Literally within moments, everything turned white - including my mirrors and dashboard - and I was given the choice of riding blind with a foggy snowy visor or putting the visor up and riding almost blind with foggy snowy glasses, plus added bonus of stinging cheeks and snow in my eyes. I actually had to stop singing 'American Pie' to myself so that 100% of my brain could concentrate on keeping me alive. Steam rose from my headlamp.
It was pretty nasty. Nobody seemed to have thought of gritting my route home - it's only the bloody A2 - so the way ahead disappeared much of the time and I couldn't tell where road ended and pavement began. I had to stop just south of the Sainsbury's at New Cross Gate to wipe my specs, and did wonder at a couple of points whether I'd have to abandon the scooter and hope it became too covered in snow to be nickable.
I must say, though, that the weather brought out the biking camaraderie so often lacking in London. We were all nodding and pulling funny faces at each other like anything.
When I got home, I found inch-deep drifts on those portions of me which are horizontal when driving. There was snow in my pockets, and my pants were soaked. (That's pants in the Brit sense, gang.) I was delighted, however, to find that I was the first person to enter our car park since the snowfall, and made some pretty tyre tracks and bootprints on the virgin whitestuff.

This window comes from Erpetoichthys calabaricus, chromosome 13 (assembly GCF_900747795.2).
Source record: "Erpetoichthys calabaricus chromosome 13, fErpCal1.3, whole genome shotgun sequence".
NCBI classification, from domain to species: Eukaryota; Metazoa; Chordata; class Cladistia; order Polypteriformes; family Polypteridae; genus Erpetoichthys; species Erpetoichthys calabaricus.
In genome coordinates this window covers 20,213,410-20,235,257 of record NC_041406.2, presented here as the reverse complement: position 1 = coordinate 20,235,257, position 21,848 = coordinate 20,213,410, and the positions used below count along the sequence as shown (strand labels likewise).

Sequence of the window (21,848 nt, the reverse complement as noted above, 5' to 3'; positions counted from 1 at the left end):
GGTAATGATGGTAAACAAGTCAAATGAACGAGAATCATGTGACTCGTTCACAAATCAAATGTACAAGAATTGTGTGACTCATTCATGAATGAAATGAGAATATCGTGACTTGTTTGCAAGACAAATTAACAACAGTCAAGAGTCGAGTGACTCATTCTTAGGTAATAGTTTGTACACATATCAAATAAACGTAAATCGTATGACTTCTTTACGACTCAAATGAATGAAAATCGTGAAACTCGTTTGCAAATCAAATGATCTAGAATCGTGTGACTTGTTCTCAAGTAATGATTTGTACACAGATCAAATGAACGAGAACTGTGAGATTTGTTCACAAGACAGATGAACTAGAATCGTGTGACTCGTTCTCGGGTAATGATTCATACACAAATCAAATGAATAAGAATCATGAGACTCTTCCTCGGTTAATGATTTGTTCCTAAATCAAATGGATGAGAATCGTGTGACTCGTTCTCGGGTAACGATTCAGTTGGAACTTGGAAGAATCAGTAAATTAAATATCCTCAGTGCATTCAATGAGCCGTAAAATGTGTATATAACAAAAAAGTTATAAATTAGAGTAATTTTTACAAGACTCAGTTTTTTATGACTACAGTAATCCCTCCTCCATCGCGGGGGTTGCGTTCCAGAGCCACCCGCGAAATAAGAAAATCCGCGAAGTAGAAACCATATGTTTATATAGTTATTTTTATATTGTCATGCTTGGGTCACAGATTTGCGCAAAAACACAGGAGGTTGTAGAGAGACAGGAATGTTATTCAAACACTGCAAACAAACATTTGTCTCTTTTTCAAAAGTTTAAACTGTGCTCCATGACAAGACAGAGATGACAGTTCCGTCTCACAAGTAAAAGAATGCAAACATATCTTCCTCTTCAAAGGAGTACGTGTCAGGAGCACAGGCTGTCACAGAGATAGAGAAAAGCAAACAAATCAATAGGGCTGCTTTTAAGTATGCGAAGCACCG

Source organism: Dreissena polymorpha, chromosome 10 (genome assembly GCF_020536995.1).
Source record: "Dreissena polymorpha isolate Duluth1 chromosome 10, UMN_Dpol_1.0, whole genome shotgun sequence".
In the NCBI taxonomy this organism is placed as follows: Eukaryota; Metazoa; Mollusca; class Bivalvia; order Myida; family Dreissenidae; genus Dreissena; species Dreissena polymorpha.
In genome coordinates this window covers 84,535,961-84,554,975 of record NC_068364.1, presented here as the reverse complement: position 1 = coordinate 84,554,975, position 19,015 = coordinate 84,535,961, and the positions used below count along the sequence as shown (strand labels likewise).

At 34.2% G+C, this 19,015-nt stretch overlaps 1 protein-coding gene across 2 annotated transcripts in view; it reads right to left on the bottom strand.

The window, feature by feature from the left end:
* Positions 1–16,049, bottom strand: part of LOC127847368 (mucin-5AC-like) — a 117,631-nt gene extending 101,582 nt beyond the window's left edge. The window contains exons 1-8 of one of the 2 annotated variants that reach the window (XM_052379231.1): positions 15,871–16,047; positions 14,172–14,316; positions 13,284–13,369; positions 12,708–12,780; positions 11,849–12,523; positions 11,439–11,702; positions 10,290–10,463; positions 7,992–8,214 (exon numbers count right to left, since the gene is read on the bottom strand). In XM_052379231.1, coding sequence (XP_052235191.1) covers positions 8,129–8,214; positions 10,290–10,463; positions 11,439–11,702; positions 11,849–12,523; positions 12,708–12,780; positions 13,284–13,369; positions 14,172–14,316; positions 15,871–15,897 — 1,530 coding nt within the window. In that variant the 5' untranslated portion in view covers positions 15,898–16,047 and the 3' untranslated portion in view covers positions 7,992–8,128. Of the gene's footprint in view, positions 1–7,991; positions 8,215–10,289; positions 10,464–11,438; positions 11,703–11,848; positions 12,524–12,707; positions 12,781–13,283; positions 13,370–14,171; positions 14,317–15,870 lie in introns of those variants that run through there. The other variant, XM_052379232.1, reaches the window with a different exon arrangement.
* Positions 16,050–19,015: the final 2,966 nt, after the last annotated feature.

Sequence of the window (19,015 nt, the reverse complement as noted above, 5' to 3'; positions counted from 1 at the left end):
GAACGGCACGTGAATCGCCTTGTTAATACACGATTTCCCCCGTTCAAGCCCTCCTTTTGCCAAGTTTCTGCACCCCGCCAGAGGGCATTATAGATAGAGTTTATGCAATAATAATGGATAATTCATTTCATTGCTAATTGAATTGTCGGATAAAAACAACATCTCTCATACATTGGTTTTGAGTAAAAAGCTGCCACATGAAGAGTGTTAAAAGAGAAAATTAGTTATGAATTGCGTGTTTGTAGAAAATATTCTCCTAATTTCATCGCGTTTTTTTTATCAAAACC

I will have to skip karate, unfortunately, as I'd either have to drive there and be unsafe or wait for a bus and be freezing. Alternative plans involve (1) curling up to conserve body heat and (2) eating lots of food with a high fat content. I have already made soup from an onion, a carrot and a pepper. Cold weather brings out the peasant in all of us - though I doubt a proper peasant would have put ginger and Tabasco in the soup.